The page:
Academic perennialism
Those who read the perennialists and, without adopting any particular doctrine, took a sympathetic look at various religions. I regard these people as heroes of the very troubled field of comparative religion.
Huston Smith: American religionist. Still living (age 93).
Seyyed Hossein Nasr: Persian religionist. Still living (age 79).
Mircea Eliade: Romanian mythologist. In print with major publishers.

The generation after Studies
People born too late to contribute to Studies, or who became aware of it after the fact.
Algis Uždavinys: Lithuanian Pythagorean; died 2010. In print with World Wisdom and the The Matheson Trust.
James Cutsinger: Eastern Christian and translator of Schuon (age 60). Published by The Matheson Trust.
Charles Upton: American, editor-in-chief of Sophia Perennis (age 65). His wife was an initiate with Schuon.
Wolfgang Smith: American Catholic mathematician (age 83). In print with the Foundation for Traditional Studies.

I argue that neo-pagan traditionalism misreads Evola. Even if they agree with his Traditional assertion that truth comes from principles and not from people, and that the latter should serve the former and not vice-versa, in practice they simply build ethno-fascist networks, and dumb his anti-Christianity down into racial neo-paganism. Actually in Sintesi di Dottrina della Razza Evola says that true Traditional nobility had no need to appeal to myths, and that racial gods are the pitryana, the lowly “way of the South”, while Tradition is the devayana, the “divine way of the North”. Pitryana is not the way to spiritual liberation. Nevertheless many Traditionalists come to Evola via these politicos so you may see their names around.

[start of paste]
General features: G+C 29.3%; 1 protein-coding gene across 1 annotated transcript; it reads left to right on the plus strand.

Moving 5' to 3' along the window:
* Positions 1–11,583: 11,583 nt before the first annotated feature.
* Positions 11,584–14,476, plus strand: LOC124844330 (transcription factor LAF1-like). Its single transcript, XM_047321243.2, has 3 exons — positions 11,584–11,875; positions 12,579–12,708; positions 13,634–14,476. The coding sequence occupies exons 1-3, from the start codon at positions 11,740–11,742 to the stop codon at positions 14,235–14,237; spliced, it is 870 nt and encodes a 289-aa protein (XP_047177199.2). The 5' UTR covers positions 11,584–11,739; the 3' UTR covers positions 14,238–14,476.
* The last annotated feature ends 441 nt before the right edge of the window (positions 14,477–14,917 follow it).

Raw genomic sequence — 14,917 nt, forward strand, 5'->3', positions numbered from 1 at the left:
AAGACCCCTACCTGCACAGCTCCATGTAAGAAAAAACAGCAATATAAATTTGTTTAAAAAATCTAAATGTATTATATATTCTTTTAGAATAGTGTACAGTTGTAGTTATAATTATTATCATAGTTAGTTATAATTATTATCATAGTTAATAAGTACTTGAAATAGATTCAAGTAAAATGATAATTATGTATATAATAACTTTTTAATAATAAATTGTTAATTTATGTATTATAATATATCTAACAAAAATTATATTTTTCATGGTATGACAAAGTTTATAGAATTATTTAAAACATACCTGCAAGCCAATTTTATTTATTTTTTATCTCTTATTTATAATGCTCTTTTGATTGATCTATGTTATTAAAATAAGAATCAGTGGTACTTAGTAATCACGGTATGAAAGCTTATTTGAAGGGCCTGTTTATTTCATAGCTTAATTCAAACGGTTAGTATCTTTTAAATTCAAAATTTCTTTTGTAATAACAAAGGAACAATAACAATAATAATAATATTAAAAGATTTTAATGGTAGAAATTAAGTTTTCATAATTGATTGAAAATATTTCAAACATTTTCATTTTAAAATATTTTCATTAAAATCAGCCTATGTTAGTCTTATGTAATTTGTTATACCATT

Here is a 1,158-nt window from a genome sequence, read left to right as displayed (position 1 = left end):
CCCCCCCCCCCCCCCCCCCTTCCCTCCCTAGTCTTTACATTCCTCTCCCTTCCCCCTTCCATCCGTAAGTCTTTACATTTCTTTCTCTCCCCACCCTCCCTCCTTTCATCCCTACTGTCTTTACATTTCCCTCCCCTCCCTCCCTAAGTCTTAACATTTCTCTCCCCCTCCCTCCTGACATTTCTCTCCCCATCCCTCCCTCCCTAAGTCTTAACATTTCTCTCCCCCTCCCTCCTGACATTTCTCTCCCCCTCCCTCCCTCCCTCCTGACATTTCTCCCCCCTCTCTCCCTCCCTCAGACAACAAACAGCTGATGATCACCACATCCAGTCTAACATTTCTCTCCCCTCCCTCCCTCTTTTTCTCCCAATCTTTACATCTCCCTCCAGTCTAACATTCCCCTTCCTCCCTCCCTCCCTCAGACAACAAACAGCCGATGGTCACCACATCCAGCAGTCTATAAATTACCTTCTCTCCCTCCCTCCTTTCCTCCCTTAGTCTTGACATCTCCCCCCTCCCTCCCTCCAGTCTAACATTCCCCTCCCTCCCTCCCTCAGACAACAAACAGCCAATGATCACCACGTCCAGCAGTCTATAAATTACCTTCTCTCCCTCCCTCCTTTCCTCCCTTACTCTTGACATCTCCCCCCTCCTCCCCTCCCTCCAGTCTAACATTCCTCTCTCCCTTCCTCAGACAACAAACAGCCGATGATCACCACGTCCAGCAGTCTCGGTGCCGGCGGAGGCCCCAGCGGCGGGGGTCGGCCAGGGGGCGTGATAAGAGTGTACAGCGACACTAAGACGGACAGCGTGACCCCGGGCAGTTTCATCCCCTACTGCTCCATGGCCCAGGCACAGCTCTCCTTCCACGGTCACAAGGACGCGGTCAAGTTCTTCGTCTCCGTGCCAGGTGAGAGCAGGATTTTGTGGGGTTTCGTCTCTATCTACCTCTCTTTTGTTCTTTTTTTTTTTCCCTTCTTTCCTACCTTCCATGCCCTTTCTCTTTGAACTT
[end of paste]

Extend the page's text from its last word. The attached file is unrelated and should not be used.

Alain de Benoist: French neopagan. In print with Arktos etc.
Koenraad Logghe: Flemish neopagan.
Nikolaos Michaloliakos: Greek neopagan, founder of Golden Dawn.
Various Internet wingnuts who may or may not be worth reading.

Notable post-Perennialists
Religionists influenced by Perennialism who nevertheless moved on and became influential in their own traditions.